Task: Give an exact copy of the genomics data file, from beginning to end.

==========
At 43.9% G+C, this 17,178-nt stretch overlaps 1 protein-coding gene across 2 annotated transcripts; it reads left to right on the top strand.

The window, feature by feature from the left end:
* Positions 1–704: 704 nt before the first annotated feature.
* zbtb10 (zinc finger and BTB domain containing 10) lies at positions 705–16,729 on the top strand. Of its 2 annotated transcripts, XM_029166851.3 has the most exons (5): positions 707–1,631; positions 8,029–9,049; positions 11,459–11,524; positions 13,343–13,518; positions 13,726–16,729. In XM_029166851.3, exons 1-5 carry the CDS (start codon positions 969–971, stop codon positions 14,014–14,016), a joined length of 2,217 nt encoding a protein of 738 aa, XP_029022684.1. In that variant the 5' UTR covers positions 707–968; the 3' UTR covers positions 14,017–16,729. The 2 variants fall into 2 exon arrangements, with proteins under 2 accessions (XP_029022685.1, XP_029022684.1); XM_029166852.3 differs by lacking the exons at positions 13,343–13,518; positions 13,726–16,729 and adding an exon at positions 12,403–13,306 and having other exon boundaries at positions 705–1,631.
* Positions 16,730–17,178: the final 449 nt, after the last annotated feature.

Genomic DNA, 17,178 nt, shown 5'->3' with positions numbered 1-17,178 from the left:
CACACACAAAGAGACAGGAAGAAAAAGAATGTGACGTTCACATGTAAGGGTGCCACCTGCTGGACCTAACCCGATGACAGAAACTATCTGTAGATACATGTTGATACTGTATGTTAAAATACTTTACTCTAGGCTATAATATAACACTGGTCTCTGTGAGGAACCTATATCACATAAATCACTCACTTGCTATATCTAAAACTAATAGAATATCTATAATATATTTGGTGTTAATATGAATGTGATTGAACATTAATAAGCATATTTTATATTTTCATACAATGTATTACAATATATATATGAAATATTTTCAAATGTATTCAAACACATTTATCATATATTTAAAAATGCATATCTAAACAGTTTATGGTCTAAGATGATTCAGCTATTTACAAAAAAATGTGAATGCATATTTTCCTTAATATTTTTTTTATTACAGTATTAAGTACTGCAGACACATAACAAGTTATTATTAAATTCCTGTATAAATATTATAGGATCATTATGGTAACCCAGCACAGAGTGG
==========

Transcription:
At 43.9% G+C, this 17,178-nt stretch overlaps 1 protein-coding gene across 2 annotated transcripts; it reads left to right on the top strand.

The window, feature by feature from the left end:
* Positions 1–704: 704 nt before the first annotated feature.
* zbtb10 (zinc finger and BTB domain containing 10) lies at positions 705–16,729 on the top strand. Of its 2 annotated transcripts, XM_029166851.3 has the most exons (5): positions 707–1,631; positions 8,029–9,049; positions 11,459–11,524; positions 13,343–13,518; positions 13,726–16,729. In XM_029166851.3, exons 1-5 carry the CDS (start codon positions 969–971, stop codon positions 14,014–14,016), a joined length of 2,217 nt encoding a protein of 738 aa, XP_029022684.1. In that variant the 5' UTR covers positions 707–968; the 3' UTR covers positions 14,017–16,729. The 2 variants fall into 2 exon arrangements, with proteins under 2 accessions (XP_029022685.1, XP_029022684.1); XM_029166852.3 differs by lacking the exons at positions 13,343–13,518; positions 13,726–16,729 and adding an exon at positions 12,403–13,306 and having other exon boundaries at positions 705–1,631.
* Positions 16,730–17,178: the final 449 nt, after the last annotated feature.

Genomic DNA, 17,178 nt, shown 5'->3' with positions numbered 1-17,178 from the left:
CACACACAAAGAGACAGGAAGAAAAAGAATGTGACGTTCACATGTAAGGGTGCCACCTGCTGGACCTAACCCGATGACAGAAACTATCTGTAGATACATGTTGATACTGTATGTTAAAATACTTTACTCTAGGCTATAATATAACACTGGTCTCTGTGAGGAACCTATATCACATAAATCACTCACTTGCTATATCTAAAACTAATAGAATATCTATAATATATTTGGTGTTAATATGAATGTGATTGAACATTAATAAGCATATTTTATATTTTCATACAATGTATTACAATATATATATGAAATATTTTCAAATGTATTCAAACACATTTATCATATATTTAAAAATGCATATCTAAACAGTTTATGGTCTAAGATGATTCAGCTATTTACAAAAAAATGTGAATGCATATTTTCCTTAATATTTTTTTTATTACAGTATTAAGTACTGCAGACACATAACAAGTTATTATTAAATTCCTGTATAAATATTATAGGATCATTATGGTAACCCAGCACAGAGTGG